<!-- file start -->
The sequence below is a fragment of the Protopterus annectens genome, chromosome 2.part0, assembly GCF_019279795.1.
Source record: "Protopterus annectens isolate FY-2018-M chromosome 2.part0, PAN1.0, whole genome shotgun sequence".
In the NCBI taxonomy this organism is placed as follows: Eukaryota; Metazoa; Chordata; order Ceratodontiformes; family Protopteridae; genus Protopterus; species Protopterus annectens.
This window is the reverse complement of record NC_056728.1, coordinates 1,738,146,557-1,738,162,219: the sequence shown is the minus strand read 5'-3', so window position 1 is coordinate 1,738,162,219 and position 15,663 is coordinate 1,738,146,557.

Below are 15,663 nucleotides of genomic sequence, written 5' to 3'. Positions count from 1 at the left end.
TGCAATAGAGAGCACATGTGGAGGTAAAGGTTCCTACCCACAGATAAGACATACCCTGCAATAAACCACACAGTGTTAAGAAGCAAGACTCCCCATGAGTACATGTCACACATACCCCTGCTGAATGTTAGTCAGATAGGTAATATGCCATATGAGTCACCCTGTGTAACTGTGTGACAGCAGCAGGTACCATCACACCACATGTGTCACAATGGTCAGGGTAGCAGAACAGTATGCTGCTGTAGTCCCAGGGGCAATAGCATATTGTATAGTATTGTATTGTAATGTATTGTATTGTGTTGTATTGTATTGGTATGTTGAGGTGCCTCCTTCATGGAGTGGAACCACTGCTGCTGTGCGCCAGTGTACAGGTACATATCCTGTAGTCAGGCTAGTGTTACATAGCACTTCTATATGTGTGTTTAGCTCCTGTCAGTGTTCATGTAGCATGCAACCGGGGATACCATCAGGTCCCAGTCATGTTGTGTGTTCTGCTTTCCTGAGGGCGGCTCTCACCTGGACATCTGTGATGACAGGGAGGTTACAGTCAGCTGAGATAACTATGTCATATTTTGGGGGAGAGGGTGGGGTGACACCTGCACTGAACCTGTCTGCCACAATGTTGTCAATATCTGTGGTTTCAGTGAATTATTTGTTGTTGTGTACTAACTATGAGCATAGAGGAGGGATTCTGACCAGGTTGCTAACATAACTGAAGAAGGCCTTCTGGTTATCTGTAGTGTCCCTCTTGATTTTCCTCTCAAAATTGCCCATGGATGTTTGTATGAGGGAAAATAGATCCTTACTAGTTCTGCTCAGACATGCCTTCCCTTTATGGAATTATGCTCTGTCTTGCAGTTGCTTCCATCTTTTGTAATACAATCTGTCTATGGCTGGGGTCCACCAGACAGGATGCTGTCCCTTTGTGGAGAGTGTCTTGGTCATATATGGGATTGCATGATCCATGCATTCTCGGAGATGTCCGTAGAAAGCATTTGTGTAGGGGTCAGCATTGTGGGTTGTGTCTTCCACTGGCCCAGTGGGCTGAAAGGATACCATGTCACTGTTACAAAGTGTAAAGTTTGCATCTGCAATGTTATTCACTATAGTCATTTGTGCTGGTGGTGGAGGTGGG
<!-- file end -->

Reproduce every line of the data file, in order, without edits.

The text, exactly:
The sequence below is a fragment of the Protopterus annectens genome, chromosome 2.part0, assembly GCF_019279795.1.
Source record: "Protopterus annectens isolate FY-2018-M chromosome 2.part0, PAN1.0, whole genome shotgun sequence".
In the NCBI taxonomy this organism is placed as follows: Eukaryota; Metazoa; Chordata; order Ceratodontiformes; family Protopteridae; genus Protopterus; species Protopterus annectens.
This window is the reverse complement of record NC_056728.1, coordinates 1,738,146,557-1,738,162,219: the sequence shown is the minus strand read 5'-3', so window position 1 is coordinate 1,738,162,219 and position 15,663 is coordinate 1,738,146,557.

Below are 15,663 nucleotides of genomic sequence, written 5' to 3'. Positions count from 1 at the left end.
TGCAATAGAGAGCACATGTGGAGGTAAAGGTTCCTACCCACAGATAAGACATACCCTGCAATAAACCACACAGTGTTAAGAAGCAAGACTCCCCATGAGTACATGTCACACATACCCCTGCTGAATGTTAGTCAGATAGGTAATATGCCATATGAGTCACCCTGTGTAACTGTGTGACAGCAGCAGGTACCATCACACCACATGTGTCACAATGGTCAGGGTAGCAGAACAGTATGCTGCTGTAGTCCCAGGGGCAATAGCATATTGTATAGTATTGTATTGTAATGTATTGTATTGTGTTGTATTGTATTGGTATGTTGAGGTGCCTCCTTCATGGAGTGGAACCACTGCTGCTGTGCGCCAGTGTACAGGTACATATCCTGTAGTCAGGCTAGTGTTACATAGCACTTCTATATGTGTGTTTAGCTCCTGTCAGTGTTCATGTAGCATGCAACCGGGGATACCATCAGGTCCCAGTCATGTTGTGTGTTCTGCTTTCCTGAGGGCGGCTCTCACCTGGACATCTGTGATGACAGGGAGGTTACAGTCAGCTGAGATAACTATGTCATATTTTGGGGGAGAGGGTGGGGTGACACCTGCACTGAACCTGTCTGCCACAATGTTGTCAATATCTGTGGTTTCAGTGAATTATTTGTTGTTGTGTACTAACTATGAGCATAGAGGAGGGATTCTGACCAGGTTGCTAACATAACTGAAGAAGGCCTTCTGGTTATCTGTAGTGTCCCTCTTGATTTTCCTCTCAAAATTGCCCATGGATGTTTGTATGAGGGAAAATAGATCCTTACTAGTTCTGCTCAGACATGCCTTCCCTTTATGGAATTATGCTCTGTCTTGCAGTTGCTTCCATCTTTTGTAATACAATCTGTCTATGGCTGGGGTCCACCAGACAGGATGCTGTCCCTTTGTGGAGAGTGTCTTGGTCATATATGGGATTGCATGATCCATGCATTCTCGGAGATGTCCGTAGAAAGCATTTGTGTAGGGGTCAGCATTGTGGGTTGTGTCTTCCACTGGCCCAGTGGGCTGAAAGGATACCATGTCACTGTTACAAAGTGTAAAGTTTGCATCTGCAATGTTATTCACTATAGTCATTTGTGCTGGTGGTGGAGGTGGG